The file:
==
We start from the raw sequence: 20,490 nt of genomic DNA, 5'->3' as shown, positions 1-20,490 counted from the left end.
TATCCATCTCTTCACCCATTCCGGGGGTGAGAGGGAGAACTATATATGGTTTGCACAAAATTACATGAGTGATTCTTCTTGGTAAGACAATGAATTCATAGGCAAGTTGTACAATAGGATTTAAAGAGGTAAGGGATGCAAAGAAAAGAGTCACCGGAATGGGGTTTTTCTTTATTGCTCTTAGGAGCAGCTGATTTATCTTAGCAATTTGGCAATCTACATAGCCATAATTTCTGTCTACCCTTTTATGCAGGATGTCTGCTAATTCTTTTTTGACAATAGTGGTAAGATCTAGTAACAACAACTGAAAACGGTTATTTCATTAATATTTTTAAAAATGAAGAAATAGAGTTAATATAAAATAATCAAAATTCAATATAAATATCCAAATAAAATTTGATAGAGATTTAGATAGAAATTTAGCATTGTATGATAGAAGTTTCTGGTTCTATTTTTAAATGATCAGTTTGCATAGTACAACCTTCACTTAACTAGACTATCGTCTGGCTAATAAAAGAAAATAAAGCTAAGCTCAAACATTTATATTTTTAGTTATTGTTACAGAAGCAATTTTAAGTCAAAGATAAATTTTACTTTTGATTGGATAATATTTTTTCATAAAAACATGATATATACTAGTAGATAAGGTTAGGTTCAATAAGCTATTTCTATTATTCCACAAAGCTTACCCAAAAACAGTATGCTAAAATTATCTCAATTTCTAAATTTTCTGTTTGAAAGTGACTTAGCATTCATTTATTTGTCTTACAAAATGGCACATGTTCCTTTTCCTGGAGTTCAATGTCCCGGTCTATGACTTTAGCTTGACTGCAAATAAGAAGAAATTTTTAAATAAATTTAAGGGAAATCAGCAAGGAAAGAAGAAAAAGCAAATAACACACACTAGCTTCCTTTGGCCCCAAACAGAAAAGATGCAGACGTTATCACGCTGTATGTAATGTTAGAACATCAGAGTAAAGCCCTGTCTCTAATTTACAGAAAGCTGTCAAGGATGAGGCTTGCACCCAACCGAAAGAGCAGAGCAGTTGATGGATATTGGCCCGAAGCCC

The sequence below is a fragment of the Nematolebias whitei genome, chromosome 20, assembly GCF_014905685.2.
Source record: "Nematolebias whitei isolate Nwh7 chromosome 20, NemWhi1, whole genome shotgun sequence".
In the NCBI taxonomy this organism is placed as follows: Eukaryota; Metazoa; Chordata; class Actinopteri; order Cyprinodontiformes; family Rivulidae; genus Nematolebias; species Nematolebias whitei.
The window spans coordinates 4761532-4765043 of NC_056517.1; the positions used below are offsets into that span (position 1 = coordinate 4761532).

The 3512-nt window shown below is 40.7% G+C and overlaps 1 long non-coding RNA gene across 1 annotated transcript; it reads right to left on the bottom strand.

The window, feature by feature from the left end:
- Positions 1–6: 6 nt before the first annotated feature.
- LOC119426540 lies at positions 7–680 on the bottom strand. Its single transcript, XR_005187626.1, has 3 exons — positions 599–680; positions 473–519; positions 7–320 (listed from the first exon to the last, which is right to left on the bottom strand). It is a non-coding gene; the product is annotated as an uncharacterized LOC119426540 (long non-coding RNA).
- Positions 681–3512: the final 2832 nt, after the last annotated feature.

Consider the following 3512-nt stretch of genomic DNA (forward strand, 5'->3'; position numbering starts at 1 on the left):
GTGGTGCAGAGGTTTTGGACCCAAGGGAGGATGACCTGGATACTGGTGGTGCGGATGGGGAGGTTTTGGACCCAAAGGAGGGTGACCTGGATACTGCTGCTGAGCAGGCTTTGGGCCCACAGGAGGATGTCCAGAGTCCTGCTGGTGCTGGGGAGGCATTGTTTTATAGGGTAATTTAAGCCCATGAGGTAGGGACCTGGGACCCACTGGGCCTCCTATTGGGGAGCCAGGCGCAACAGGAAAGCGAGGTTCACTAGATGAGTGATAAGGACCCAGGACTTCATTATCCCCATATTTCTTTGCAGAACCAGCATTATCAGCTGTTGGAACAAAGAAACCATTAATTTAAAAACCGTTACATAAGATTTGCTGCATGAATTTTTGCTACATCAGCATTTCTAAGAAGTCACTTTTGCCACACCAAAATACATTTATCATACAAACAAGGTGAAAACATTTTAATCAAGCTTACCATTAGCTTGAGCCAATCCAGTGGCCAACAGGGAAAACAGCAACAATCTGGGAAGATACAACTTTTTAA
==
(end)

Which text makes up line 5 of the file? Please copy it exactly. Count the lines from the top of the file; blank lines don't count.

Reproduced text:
In the NCBI taxonomy this organism is placed as follows: Eukaryota; Metazoa; Chordata; class Actinopteri; order Cyprinodontiformes; family Rivulidae; genus Nematolebias; species Nematolebias whitei.